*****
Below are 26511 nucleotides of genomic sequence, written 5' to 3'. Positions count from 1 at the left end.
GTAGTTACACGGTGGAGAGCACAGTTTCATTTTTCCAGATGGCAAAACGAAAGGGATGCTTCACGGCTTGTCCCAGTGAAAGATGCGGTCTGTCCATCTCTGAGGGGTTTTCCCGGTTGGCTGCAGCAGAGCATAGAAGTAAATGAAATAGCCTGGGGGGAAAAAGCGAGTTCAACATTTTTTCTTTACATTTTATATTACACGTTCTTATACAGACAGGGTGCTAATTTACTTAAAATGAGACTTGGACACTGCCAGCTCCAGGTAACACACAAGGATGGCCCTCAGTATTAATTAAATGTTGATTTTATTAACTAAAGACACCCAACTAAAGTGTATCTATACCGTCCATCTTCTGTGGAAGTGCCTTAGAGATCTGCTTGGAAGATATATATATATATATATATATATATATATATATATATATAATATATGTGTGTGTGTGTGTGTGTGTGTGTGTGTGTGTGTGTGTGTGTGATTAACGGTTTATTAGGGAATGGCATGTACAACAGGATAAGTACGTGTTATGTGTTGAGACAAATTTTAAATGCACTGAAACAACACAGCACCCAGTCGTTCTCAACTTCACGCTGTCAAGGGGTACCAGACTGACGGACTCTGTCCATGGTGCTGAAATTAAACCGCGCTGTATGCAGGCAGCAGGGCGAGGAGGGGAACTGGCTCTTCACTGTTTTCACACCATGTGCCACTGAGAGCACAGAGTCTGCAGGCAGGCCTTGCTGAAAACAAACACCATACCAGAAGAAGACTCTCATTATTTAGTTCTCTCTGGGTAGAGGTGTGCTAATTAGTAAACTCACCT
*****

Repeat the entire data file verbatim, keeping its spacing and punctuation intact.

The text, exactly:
Below are 26511 nucleotides of genomic sequence, written 5' to 3'. Positions count from 1 at the left end.
GTAGTTACACGGTGGAGAGCACAGTTTCATTTTTCCAGATGGCAAAACGAAAGGGATGCTTCACGGCTTGTCCCAGTGAAAGATGCGGTCTGTCCATCTCTGAGGGGTTTTCCCGGTTGGCTGCAGCAGAGCATAGAAGTAAATGAAATAGCCTGGGGGGAAAAAGCGAGTTCAACATTTTTTCTTTACATTTTATATTACACGTTCTTATACAGACAGGGTGCTAATTTACTTAAAATGAGACTTGGACACTGCCAGCTCCAGGTAACACACAAGGATGGCCCTCAGTATTAATTAAATGTTGATTTTATTAACTAAAGACACCCAACTAAAGTGTATCTATACCGTCCATCTTCTGTGGAAGTGCCTTAGAGATCTGCTTGGAAGATATATATATATATATATATATATATATATATATATATATAATATATGTGTGTGTGTGTGTGTGTGTGTGTGTGTGTGTGTGTGTGTGTGATTAACGGTTTATTAGGGAATGGCATGTACAACAGGATAAGTACGTGTTATGTGTTGAGACAAATTTTAAATGCACTGAAACAACACAGCACCCAGTCGTTCTCAACTTCACGCTGTCAAGGGGTACCAGACTGACGGACTCTGTCCATGGTGCTGAAATTAAACCGCGCTGTATGCAGGCAGCAGGGCGAGGAGGGGAACTGGCTCTTCACTGTTTTCACACCATGTGCCACTGAGAGCACAGAGTCTGCAGGCAGGCCTTGCTGAAAACAAACACCATACCAGAAGAAGACTCTCATTATTTAGTTCTCTCTGGGTAGAGGTGTGCTAATTAGTAAACTCACCT